Do not Underestimate how Important the Debate is Tomorrow

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Ben Cohen
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With the polls indicating that the election is becoming increasingly close, it's probably time that everyone re-assesses just how important televised Presidential debates are - at least in this election. Proof? Just look at what happened to Obama's numbers after the first debate two weeks ago - his numbers literally fell off a cliff:

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The numbers really are stunning. For Obama to lose such a sizable advantage literally over night means there is a very, very serious problem and he will have to put on the performance of a lifetime to ensure a meaningful reversal. Joe Biden's performance last week was excellent, but Vice Presidential debates don't generally make a huge impact on the outcome of elections. Biden gave Obama a bump back in the right direction, but the real decider will come down to the debates between Obama and Romney.

The panic felt after the first debate has subsided a little, but there are creeping doubts that Obama can raise his game enough to thwart Romney's resurgence. It is widely known that the President is not a fan of the debate format and there is a danger that he will revert to type (professorial, long winded and too polite). This isn't to say it's all over for Obama should he not completely dominate Romney tomorrow as some corners of the blogosphere seem to think (Andrew Sullivan is busy preparing himself for the apocalypse). Elections are fought on the ground as well as the airwaves, and Obama has a formidable army of volunteers that will be deployed to drive the vote out. Nevertheless, Obama's crashing numbers were a sign of just how vital the largely superficial spectacle can be, so understanding its importance should certainly not be underestimated.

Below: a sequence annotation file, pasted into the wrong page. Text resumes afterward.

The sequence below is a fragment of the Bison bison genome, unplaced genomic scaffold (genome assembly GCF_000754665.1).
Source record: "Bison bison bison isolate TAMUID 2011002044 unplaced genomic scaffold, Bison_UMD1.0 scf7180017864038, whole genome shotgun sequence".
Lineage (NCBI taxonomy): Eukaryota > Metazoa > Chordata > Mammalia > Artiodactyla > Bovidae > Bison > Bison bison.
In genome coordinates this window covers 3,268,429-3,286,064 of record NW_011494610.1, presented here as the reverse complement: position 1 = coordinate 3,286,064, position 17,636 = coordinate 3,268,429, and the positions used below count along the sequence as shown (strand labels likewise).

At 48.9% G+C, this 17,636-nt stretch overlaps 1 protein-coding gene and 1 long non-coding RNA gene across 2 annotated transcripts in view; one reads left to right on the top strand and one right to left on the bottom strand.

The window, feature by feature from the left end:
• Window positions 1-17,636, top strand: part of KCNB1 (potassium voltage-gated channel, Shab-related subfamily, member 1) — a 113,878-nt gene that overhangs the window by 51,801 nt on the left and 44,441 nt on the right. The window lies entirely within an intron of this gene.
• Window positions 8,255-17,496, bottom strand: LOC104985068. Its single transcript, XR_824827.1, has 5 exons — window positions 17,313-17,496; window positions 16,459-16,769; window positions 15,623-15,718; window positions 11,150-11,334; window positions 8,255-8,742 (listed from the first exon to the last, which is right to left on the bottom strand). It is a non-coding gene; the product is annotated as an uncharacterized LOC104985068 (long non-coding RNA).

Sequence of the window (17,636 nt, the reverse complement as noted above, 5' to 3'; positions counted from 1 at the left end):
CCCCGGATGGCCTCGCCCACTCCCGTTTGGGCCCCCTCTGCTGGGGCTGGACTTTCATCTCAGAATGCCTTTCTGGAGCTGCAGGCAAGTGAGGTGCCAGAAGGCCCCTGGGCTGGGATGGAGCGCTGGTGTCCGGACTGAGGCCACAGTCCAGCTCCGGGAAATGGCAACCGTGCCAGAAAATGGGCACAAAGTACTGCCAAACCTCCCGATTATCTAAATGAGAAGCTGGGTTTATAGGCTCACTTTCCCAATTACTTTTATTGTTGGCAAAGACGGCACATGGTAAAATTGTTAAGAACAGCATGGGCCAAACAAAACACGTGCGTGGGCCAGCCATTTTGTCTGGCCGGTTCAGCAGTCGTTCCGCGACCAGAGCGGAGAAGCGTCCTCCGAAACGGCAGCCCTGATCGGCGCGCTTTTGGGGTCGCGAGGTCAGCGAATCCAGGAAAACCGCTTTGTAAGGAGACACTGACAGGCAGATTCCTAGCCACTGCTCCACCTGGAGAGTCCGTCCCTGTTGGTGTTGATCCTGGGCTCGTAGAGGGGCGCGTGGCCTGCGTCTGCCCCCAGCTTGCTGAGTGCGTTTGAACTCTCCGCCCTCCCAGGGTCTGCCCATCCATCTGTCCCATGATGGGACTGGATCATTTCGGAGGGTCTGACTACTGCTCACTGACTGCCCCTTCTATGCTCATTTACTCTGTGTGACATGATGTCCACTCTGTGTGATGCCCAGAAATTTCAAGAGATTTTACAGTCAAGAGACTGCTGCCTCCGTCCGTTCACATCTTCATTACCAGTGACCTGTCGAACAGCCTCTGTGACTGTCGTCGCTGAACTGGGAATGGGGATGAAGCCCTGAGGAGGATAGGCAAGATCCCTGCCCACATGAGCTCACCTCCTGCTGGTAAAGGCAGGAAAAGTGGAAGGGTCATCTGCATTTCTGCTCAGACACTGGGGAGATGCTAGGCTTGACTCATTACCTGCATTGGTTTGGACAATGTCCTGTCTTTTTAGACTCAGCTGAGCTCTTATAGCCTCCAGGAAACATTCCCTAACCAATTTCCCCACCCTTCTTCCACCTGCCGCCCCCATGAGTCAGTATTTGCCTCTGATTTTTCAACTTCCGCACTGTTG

The pressure is on, and Obama is surely aware of his need to perform. Historically, he rises to the occasion and finds a way to win. Let's see if he can revert to type, because his Presidency depends on it.

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